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Scottish National Dictionary (1700–)

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First published 1952 (SND Vol. III). Includes material from the 1976 and 2005 supplements.

DOO, DOW, n. Sc. forms of Eng. dove (see P.L.D. §§ 70.1, 101). Also du (Jak.), †dew. [du: Sc., s.Sc. + dʌu]

1. Applied, as in Eng. dial., to any species of pigeon, but more esp. to the rock pigeon, Columba livia. Gen.Sc.Sc. 1862 A. Hislop Proverbs 141:
Loud coos the doo when the hawk's no whistling.
Abd. 1826 D. Anderson Poems 96:
. . . still the glass she eyes, As self-delighted as a dew, An' makin' mou's the while.
Dundee 1991 W. N. Herbert in Tom Hubbard The New Makars 178:
an hoodie craws, an doos, an speugies,
an heckil-breistit thrushis,...
m.Sc. 1917 J. Buchan Poems 31:
She primmed up her mou' and said saft as a doo, “Hech, sirs, what a burden is man!”
m.Sc. 1986 Colin Mackay The Song of the Forest 91:
She sang in the house like a doo, like a linnet over the sunny field, like a whaup on the windy meadow.
Fif. 1894 (2nd ed.) D. S. Meldrum Story of Margrédel vii.:
Already her brother was leading the way to the stable. “Come and see my doos,” he cried.
w.Lth. 2000 Davie Kerr A Puckle Poems 19:
Drookit miners at lowsin, whan hame fae the mine,
Suin stripp't aff thir pee-wee's, ti a scrub in the bine.
Syne gaed doun ti thir doo-cots, ti let oot the doos, ...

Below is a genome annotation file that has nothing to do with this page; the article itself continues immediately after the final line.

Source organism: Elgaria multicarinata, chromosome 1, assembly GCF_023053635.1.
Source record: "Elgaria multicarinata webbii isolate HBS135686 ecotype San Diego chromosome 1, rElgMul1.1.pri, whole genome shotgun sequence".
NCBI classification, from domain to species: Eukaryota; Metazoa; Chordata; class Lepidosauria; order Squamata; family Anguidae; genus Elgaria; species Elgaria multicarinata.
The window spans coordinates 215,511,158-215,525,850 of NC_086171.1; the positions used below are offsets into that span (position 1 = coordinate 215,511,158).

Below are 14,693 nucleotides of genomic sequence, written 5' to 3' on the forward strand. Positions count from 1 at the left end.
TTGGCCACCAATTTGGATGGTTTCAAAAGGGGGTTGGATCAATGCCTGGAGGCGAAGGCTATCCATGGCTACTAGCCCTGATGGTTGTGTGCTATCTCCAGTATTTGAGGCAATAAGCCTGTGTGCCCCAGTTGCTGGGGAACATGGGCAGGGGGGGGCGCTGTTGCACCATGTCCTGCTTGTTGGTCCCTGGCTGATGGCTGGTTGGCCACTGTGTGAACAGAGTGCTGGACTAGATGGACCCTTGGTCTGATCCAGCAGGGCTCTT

Edb. 1791 J. Learmont Poems 112:
The wild dows i' ilka green wood As sweetly are cooing their love.
wm.Sc. 1999 Herald 16 Oct 25:
For a Clydebank waif whose contact with the natural world among the sandstone canyons in the 1950s was restricted to scabby doos, scruffy cats, three-legged dugs, ...
Ayr. 1790 Burns Battle of Sherramuir (Cent. ed.) iii.:
They fled like frighted dows, man!
Kcb. 1789 D. Davidson Seasons 5:
Auld farnyear stories come athwart their minds, Of bum-bee bykes, pet pyats, doos and keaws.
Rxb. 1923 Kelso Chron. (6 April) 4/1:
No one in the countryside knew more about “doos” than himself.
Slk. 1807 Hogg Mountain Bard 3:
The dow flew east, the dow flew west, The dow flew far ayont the fell.

2. (1) A dear one, a darling; applied as a term of affection to a sweetheart or child.  Gen.Sc. Also used of a child's doll (Bnff. 1866 Gregor D. Bnff. 39). Sc. 1707 Queen Anne in Jacobite Minstrelsy (1829) 38:
You're right, Queen Anne, Queen Anne, You're right, Queen Anne, my dow.